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OER at CLC...this could be you!
CLC is offering a Foundation Grant to faculty who are interested in pursuing the use of Open Educational Resource materials in their courses. Look for an email from Jessica Berek that was sent on March 16, 2017. Grant application deadline is Friday, April 21, 2017.
Of course, if you have any questions about using OER, the TLETC is here to help! But we have a growing number of existing OER courses at CLC too, and there are various other faculty members you can speak with about their experiences. Some have searched for and found OER textbooks that they've been able to use as is in their classes, and some have developed materials from scratch. Some have remixed elements from various OER sources. Some have developed videos and used online media in place of textbooks.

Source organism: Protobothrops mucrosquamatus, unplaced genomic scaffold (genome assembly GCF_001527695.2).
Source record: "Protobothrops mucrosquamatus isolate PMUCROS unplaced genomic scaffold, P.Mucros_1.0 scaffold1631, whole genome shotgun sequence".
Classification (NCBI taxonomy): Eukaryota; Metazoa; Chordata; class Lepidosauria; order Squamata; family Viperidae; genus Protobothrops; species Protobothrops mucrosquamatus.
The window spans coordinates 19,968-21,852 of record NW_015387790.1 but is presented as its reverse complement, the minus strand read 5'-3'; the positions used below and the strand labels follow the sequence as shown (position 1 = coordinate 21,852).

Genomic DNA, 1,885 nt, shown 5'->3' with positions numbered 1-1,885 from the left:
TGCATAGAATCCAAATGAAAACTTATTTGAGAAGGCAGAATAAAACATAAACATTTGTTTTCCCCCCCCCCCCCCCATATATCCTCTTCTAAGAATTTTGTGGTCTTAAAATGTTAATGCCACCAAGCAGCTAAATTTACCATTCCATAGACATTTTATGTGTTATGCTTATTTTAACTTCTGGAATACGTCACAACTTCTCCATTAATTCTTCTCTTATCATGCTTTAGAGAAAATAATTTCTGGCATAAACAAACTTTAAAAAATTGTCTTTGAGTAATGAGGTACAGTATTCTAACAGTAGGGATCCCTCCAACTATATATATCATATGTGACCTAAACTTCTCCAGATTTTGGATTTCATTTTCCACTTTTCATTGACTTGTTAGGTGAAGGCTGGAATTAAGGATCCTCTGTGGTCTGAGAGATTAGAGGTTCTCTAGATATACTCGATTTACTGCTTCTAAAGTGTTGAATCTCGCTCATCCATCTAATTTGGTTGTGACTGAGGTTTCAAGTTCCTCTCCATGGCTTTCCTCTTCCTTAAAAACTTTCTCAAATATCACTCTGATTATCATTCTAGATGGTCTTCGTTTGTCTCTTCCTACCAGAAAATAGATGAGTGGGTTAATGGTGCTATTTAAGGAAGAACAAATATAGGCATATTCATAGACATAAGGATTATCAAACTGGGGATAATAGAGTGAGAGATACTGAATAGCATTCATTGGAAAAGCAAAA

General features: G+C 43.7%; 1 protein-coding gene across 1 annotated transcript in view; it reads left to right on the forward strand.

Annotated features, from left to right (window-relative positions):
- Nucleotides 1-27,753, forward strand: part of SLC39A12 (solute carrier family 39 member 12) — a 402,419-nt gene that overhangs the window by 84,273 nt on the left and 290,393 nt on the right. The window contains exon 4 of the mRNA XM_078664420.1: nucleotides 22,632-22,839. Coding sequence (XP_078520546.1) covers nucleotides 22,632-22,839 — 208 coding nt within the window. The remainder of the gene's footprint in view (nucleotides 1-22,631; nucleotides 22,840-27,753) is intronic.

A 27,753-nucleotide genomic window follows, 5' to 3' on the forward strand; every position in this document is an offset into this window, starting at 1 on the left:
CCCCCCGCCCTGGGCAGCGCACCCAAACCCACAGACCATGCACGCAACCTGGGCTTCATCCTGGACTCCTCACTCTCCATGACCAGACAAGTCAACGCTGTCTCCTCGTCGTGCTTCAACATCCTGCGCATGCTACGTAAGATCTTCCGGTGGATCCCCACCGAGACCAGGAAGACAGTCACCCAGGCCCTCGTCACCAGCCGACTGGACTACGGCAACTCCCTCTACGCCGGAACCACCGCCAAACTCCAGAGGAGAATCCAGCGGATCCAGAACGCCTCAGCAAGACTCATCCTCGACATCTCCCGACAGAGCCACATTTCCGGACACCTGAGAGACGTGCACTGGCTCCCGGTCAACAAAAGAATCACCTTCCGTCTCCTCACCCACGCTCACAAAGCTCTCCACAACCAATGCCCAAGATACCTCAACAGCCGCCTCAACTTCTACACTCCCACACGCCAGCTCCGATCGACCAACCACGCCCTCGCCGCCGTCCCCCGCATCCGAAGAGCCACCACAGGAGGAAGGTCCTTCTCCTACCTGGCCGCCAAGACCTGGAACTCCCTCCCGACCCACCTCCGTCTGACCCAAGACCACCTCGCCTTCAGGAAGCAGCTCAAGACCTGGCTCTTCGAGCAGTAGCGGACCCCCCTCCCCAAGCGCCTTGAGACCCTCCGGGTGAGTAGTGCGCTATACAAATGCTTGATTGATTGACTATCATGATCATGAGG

So, what do we have?? Here's a list of exisiting OER (meaning free, open, creative commons licensed materials) courses at CLC as of Spring 2017!
ENG 108--Strategic Reading/Writing (developed by Katie Dublis and Kelly Black, all ENG 108 sections are using)
ESC 121L--Physical Geology (developed from scratch by Ryan Cumpston, he doesn't use a textbook at all. Instead, he's created various self-paced online modules and videos).
HST 221--US History to 1876
HST 222--US History 1876-Present (Greg Gordon received a Foundation grant for both HST 221/222 to use and modify an existing text from OpenStax).
MTH 142--General Educational Statistics (This is a new course offered by Natalia Casper and Mark Beintema starting Fall 2017. It will use the same text as MTH 222, but not all the chapters).